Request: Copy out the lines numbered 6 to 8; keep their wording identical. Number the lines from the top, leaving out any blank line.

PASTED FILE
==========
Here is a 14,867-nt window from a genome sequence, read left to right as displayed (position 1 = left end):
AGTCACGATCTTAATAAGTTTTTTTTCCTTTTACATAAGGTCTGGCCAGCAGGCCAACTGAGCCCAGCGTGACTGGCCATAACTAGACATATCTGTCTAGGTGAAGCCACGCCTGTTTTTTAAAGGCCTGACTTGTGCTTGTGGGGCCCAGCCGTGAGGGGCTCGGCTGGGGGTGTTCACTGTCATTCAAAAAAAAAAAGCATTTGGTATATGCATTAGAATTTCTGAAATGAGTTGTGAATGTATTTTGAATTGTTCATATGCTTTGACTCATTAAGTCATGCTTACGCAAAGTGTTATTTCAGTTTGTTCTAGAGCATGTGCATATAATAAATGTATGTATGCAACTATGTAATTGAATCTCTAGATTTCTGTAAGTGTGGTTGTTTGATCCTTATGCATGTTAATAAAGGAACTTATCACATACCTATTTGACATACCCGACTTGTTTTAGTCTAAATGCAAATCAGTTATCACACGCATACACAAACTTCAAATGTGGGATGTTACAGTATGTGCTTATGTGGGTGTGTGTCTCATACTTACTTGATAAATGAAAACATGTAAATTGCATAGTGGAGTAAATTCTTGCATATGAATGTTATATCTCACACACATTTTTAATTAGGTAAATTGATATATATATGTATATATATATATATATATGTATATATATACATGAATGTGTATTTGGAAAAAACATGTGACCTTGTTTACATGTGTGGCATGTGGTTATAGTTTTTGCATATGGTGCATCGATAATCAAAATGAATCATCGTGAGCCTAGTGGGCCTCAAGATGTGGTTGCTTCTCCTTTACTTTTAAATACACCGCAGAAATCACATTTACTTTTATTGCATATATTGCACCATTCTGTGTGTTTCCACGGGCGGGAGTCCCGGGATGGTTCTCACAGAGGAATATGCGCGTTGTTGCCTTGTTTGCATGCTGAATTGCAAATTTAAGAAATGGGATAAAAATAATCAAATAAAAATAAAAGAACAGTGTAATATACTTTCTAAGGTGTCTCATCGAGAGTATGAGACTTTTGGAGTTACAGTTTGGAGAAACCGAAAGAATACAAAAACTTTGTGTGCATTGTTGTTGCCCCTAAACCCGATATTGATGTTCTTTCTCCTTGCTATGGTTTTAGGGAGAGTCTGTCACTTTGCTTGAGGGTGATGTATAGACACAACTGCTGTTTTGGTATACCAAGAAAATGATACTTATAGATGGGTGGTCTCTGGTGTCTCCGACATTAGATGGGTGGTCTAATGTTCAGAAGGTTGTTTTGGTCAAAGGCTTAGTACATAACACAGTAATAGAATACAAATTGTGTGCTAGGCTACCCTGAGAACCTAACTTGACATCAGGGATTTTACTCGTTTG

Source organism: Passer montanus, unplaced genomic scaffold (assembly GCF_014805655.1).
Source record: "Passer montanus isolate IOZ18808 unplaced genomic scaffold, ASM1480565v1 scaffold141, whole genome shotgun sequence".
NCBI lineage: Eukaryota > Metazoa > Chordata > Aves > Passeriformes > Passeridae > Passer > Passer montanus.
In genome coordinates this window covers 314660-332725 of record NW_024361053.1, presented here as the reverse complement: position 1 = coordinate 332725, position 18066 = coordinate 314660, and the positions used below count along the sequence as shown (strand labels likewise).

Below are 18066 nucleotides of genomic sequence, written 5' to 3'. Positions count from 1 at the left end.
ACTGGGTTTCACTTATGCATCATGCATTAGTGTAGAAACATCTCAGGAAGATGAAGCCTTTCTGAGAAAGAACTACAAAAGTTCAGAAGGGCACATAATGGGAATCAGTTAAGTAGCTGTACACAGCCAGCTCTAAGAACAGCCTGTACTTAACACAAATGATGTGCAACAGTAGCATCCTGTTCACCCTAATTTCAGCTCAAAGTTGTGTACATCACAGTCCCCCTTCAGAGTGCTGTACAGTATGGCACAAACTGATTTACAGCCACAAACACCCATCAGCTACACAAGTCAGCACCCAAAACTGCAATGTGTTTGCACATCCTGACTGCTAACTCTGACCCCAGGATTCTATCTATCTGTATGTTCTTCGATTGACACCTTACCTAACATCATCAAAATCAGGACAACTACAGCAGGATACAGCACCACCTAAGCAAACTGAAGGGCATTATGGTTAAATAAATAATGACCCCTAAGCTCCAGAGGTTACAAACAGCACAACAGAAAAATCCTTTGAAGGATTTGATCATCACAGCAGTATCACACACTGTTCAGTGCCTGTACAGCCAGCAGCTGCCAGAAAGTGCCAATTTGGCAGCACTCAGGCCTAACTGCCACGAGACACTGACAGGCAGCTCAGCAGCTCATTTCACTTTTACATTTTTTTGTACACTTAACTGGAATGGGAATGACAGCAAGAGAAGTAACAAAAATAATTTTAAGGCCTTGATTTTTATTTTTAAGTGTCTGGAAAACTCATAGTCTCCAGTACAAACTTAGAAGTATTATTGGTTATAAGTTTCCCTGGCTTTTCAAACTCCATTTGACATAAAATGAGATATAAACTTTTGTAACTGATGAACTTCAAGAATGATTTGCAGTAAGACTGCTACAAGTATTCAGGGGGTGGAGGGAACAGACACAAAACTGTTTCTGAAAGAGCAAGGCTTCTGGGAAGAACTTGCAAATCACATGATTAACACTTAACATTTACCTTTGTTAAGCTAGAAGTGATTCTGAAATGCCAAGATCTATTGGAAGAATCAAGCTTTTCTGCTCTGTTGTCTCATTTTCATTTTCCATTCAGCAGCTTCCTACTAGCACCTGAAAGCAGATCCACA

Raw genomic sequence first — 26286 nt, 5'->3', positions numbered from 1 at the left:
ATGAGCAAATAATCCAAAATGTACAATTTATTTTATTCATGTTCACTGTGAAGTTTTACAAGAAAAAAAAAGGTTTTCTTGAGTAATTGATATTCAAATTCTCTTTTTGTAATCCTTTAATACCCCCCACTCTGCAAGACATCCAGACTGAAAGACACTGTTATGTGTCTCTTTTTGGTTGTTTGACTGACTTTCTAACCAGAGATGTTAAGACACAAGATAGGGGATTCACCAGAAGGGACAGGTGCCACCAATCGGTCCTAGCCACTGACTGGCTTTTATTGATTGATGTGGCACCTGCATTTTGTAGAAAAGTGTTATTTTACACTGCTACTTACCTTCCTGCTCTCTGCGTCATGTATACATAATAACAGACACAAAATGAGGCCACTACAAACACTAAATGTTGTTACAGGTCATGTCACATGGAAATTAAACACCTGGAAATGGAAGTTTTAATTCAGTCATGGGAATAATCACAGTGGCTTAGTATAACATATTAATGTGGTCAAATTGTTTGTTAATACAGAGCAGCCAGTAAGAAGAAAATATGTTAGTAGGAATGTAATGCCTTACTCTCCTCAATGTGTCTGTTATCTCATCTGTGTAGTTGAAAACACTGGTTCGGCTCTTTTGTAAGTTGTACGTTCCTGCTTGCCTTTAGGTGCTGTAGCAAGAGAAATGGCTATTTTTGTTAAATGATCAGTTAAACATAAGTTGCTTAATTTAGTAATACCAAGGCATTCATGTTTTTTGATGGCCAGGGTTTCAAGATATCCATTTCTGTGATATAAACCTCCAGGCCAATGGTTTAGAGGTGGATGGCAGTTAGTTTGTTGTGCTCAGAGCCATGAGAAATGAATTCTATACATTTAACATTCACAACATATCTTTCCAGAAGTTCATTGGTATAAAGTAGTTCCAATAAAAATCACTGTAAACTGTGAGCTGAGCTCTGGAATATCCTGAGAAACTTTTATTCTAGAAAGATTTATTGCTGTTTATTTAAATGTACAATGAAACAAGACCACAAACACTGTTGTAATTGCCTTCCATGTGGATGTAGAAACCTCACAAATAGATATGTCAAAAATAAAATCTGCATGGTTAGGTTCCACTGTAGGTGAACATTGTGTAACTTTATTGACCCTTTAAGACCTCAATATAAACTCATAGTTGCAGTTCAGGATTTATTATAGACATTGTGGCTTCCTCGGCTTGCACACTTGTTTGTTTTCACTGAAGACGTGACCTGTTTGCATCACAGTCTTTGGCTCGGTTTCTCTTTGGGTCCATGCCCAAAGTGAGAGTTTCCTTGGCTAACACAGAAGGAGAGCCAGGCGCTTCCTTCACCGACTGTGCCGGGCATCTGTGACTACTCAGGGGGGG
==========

In genome coordinates this window covers 314660-332725 of record NW_024361053.1, presented here as the reverse complement: position 1 = coordinate 332725, position 18066 = coordinate 314660, and the positions used below count along the sequence as shown (strand labels likewise).

Below are 18066 nucleotides of genomic sequence, written 5' to 3'. Positions count from 1 at the left end.
ACTGGGTTTCACTTATGCATCATGCATTAGTGTAGAAACATCTCAGGAAGATGAAGCCTTTCTGAGAAAGAACTACAAAAGTTCAGAAGGGCACATAATGGGAATCAGTTAAGTAGCTGTACACAGCCAGCTCTAAGAACAGCCTGTACTTAACACAAATGATGTGCAACAGTAGCATCCTGTTCACCCTAATTTCAGCTCAAAGTTGTGTACATCACAGTCCCCCTTCAGAGTGCTGTACAGTATGGCACAAACTGATTTACAGCCACAAACACCCATCAGCTACACAAGTCAGCACCCAAAACTGCAATGTGTTTGCACATCCTGACTGCTAACTCTGACCCCAGGATTCTATCTATCTGTATGTTCTTCGATTGACACCTTACCTAACATCATCAAAATCAGGACAACTACAGCAGGATACAGCACCACCTAAGCAAACTGAAGGGCATTATGGTTAAATAAATAATGACCCCTAAGCTCCAGAGGTTACAAACAGCACAACAGAAAAATCCTTTGAAGGATTTGATCATCACAGCAGTATCACACACTGTTCAGTGCCTGTACAGCCAGCAGCTGCCAGAAAGTGCCAATTTGGCAGCACTCAGGCCTAACTGCCACGAGACACTGACAGGCAGCTCAGCAGCTCATTTCACTTTTACATTTTTTTGTACACTTAACTGGAATGGGAATGACAGCAAGAGAAGTAACAAAAATAATTTTAAGGCCTTGATTTTTATTTTTAAGTGTCTGGAAAACTCATAGTCTCCAGTACAAACTTAGAAGTATTATTGGTTATAAGTTTCCCTGGCTTTTCAAACTCCATTTGACATAAAATGAGATATAAACTTTTGTAACTGATGAACTTCAAGAATGATTTGCAGTAAGACTGCTACAAGTATTCAGGGGGTGGAGGGAACAGACACAAAACTGTTTCTGAAAGAGCAAGGCTTCTGGGAAGAACTTGCAAATCACATGATTAACACTTAACATTTACCTTTGTTAAGCTAGAAGTGATTCTGAAATGCCAAGATCTATTGGAAGAATCAAGCTTTTCTGCTCTGTTGTCTCATTTTCATTTTCCATTCAGCAGCTTCCTACTAGCACCTGAAAGCAGATCCACA